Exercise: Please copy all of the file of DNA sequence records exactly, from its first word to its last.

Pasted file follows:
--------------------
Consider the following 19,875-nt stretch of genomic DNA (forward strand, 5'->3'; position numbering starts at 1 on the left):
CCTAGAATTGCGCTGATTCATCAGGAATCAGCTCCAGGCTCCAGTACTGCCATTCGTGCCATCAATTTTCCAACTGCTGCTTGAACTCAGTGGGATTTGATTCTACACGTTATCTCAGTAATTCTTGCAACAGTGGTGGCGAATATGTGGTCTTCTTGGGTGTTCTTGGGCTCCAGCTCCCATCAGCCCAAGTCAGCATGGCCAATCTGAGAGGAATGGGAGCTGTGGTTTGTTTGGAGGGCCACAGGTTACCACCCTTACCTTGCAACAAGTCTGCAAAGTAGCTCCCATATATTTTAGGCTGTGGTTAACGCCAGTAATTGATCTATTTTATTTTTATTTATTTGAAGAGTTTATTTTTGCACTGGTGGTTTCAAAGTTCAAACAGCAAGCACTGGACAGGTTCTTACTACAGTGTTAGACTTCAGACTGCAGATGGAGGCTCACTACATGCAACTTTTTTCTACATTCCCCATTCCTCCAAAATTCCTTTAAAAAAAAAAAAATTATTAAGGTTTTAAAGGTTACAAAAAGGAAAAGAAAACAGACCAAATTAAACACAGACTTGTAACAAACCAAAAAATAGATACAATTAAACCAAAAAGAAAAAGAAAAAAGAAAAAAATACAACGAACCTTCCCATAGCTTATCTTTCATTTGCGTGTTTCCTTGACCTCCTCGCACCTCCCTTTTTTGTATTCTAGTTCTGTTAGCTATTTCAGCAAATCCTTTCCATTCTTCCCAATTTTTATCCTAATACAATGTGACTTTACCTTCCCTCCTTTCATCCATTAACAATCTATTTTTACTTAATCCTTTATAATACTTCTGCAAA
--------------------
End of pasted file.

Consider the following 19,875-nt stretch of genomic DNA (forward strand, 5'->3'; position numbering starts at 1 on the left):
CCTAGAATTGCGCTGATTCATCAGGAATCAGCTCCAGGCTCCAGTACTGCCATTCGTGCCATCAATTTTCCAACTGCTGCTTGAACTCAGTGGGATTTGATTCTACACGTTATCTCAGTAATTCTTGCAACAGTGGTGGCGAATATGTGGTCTTCTTGGGTGTTCTTGGGCTCCAGCTCCCATCAGCCCAAGTCAGCATGGCCAATCTGAGAGGAATGGGAGCTGTGGTTTGTTTGGAGGGCCACAGGTTACCACCCTTACCTTGCAACAAGTCTGCAAAGTAGCTCCCATATATTTTAGGCTGTGGTTAACGCCAGTAATTGATCTATTTTATTTTTATTTATTTGAAGAGTTTATTTTTGCACTGGTGGTTTCAAAGTTCAAACAGCAAGCACTGGACAGGTTCTTACTACAGTGTTAGACTTCAGACTGCAGATGGAGGCTCACTACATGCAACTTTTTTCTACATTCCCCATTCCTCCAAAATTCCTTTAAAAAAAAAAAAATTATTAAGGTTTTAAAGGTTACAAAAAGGAAAAGAAAACAGACCAAATTAAACACAGACTTGTAACAAACCAAAAAATAGATACAATTAAACCAAAAAGAAAAAGAAAAAAGAAAAAAATACAACGAACCTTCCCATAGCTTATCTTTCATTTGCGTGTTTCCTTGACCTCCTCGCACCTCCCTTTTTTGTATTCTAGTTCTGTTAGCTATTTCAGCAAATCCTTTCCATTCTTCCCAATTTTTATCCTAATACAATGTGACTTTACCTTCCCTCCTTTCATCCATTAACAATCTATTTTTACTTAATCCTTTATAATACTTCTGCAAA